Continuing the conversation today about modesty and grace and looking at our definition of modesty, different types of immodesty, and what our immodesty says about us. If you’re just now joining us, click the links below to see the other posts in this series.
Now, let’s look at today’s aspect of modesty and begin by settling on a definition.
Challies and Glenn, in their book Modest: Men and Women Clothed in the Gospel have an excellent definition for this sometimes elusive word. They define modesty as, “that virtue which is respectful of a culture’s rules for appropriate and inappropriate dress, speech, and behavior in a given situation.” This definition is excellent, as it allows room for context and grace and also takes the focus off of our clothing and puts it onto our hearts, where it belongs. As they say in their fourth chapter, “Without question, the foremost intersection of the gospel and modesty is your heart. If your heart is not fundamentally gripped by the grace of God as revealed in the gospel, then all your efforts at modesty will be for naught.”
And so, if modesty is more than our attire, if it is a heart issue, where do we display our immodesty? I believe we display it in exercising license without love and in entertaining legalism through pride.
If I have the freedom in Christ to wear a two piece swimsuit, but know that I am going to a party in an environment where that will make other attendees unnecessarily uncomfortable and I do it anyway, I am exercising license without love.
But if I do not have that freedom in Christ and feel more righteous because I only wear a one piece swimsuit, then I am entertaining legalism through pride and am equally immodest.
If I dress stylishly and cute and seek to gain a subtle power over those around me with my attractiveness, I am exercising license without love.
But if I choose to dress traditionally (not necessarily because I like that style but to make a statement), to the point that I stand out more, thus drawing even more attention to myself than I would in more modern clothing, I am entertaining legalism through pride.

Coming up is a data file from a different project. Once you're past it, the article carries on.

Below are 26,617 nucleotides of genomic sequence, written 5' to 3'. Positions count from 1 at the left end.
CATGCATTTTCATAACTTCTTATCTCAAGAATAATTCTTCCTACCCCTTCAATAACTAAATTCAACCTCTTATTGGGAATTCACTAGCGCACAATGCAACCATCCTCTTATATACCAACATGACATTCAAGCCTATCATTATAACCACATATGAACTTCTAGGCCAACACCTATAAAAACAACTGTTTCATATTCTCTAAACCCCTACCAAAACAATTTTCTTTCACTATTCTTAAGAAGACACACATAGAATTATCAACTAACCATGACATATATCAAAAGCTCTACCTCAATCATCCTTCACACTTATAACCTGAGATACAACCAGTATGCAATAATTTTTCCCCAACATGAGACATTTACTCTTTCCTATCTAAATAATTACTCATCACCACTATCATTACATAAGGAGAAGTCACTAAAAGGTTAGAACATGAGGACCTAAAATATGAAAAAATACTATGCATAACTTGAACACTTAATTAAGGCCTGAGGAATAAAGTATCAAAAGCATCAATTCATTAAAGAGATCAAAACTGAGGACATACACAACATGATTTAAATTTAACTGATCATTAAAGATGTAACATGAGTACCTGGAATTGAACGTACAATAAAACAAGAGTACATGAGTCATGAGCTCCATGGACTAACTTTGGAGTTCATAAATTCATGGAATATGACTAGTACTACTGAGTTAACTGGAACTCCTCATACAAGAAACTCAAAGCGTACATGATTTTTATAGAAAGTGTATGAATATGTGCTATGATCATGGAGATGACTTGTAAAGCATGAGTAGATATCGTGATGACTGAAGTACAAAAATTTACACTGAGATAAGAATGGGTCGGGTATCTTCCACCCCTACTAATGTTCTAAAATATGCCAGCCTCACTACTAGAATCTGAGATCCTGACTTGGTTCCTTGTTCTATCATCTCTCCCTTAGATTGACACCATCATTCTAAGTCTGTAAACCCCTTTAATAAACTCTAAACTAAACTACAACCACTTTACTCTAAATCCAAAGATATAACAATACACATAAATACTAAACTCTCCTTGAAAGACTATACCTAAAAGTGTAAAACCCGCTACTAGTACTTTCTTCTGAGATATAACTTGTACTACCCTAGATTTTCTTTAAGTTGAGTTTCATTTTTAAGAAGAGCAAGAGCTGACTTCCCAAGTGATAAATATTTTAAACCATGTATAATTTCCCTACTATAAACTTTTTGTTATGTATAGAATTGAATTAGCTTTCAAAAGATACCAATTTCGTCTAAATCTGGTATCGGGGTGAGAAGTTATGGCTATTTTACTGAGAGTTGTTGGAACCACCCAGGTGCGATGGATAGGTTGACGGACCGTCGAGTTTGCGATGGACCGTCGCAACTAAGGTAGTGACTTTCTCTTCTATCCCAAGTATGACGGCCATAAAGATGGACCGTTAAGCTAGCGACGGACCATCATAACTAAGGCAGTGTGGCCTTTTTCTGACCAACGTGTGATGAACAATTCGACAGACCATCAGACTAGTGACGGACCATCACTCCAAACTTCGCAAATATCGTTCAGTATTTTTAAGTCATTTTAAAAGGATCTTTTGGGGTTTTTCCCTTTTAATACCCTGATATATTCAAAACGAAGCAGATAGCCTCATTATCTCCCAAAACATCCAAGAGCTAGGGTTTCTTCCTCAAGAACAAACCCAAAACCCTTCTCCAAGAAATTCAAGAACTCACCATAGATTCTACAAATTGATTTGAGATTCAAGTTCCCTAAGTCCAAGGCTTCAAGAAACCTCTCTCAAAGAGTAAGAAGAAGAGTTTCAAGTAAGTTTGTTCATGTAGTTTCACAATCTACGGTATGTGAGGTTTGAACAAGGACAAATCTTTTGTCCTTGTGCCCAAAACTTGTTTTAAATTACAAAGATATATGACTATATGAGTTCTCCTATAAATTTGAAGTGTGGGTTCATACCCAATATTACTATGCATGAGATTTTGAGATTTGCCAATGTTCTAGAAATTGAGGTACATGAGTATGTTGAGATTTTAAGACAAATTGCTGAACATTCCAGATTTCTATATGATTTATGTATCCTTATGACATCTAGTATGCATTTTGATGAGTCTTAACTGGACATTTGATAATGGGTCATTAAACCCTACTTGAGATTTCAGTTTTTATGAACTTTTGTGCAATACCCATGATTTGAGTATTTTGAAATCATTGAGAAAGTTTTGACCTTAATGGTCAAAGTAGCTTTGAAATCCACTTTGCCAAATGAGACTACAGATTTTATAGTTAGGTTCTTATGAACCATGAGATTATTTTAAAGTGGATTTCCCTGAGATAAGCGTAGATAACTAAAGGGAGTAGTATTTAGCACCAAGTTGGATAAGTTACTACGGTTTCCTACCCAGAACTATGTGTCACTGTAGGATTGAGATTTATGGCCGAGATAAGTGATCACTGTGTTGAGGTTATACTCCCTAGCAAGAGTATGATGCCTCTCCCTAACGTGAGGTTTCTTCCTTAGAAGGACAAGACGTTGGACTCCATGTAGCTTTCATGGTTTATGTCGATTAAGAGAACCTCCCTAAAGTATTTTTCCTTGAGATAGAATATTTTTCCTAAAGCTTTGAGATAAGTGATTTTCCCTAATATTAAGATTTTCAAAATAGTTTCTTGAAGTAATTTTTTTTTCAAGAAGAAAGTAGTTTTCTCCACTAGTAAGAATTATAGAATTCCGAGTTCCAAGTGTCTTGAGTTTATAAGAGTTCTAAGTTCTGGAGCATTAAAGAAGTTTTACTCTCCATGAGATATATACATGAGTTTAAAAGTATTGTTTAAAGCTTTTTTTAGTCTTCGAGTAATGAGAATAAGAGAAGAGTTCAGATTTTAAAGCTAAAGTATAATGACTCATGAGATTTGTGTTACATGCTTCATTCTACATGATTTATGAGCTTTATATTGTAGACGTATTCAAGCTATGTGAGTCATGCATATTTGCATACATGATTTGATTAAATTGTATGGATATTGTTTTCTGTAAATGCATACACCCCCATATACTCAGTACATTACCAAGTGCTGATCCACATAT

If I have a large home in the nice part of town and spend lavishly on it, as well as cars and vacations and expensive clothes, and do not have money left to give to my church or missions, then I am exercising license without love.
But if I live in a modest home in the middle of town and drive an older, paid-off vehicle and only buy my clothes second-hand, and look down on others because of my “modest” lifestyle, I am entertaining legalism through pride.
If I have the freedom to use speech typically considered “vulgar” or discuss topics once considered inappropriate, and do so in an effort to “ruffle feathers”, I am exercising license without love.
But if I choose my words carefully and only speak of “safe” topics, and think of myself higher than I ought because of this, I am entertaining legalism through pride.
Immodesty comes to us in many forms, not just the clothes we wear. We deceive ourselves if we believe that it begins anywhere other than our heart. We are able to practice modesty and grace as we grow in Christ. As His word and His love fill our hearts, grace flows out. If we are not filled with that love, modesty becomes a way to judge, and we stack our righteousness up against those around us. If we are not filled with that love, modesty becomes a burden, a chore, a heavy yoke. If we are not filled with that love, modesty or immodesty becomes a badge we wear with ungodly pride.
Challies and Glenn sum it up this way, “This is why we’re not modest: we have a worship problem. We worship at altars that lead us to sin against modesty. Don’t see your immodesty as the root of the problem; see it as the fruit and go after the plant where you can do the most damage – the tangled roots of your idolatrous desires.”
And so to become modest, in more than just our dress, we must get to the heart. Why do we do the things we do, make the choices we make, live the life we live? Is it done in an attitude that says (more or less) “Look at me! I’m more righteous than you! (Or, alternatively, but just as wrong, I have more freedom than you!)” Or does it flow from an attitude of gratefulness for all God has done for us, for His abundant blessing and love, and the freedom He has given us in Jesus? True modesty can only flow from these things, because a heart bent in humble adoration of Christ, cannot help but pour out grace because that heart recognizes its own sinfulness and brokenness. That heart recognizes that without Christ, we are all chief among sinners. That heart recognizes that it is the love of Christ, not self-righteousness, condemnation, or flaunted freedom, that draws us close to God.
Next week, Lord willing, we’ll look at “causing my brother to stumble” and wrap up this series with some final thoughts and a giveaway.
May the love of Christ Jesus overflow from your hearts today, my friends.
For His Glory ~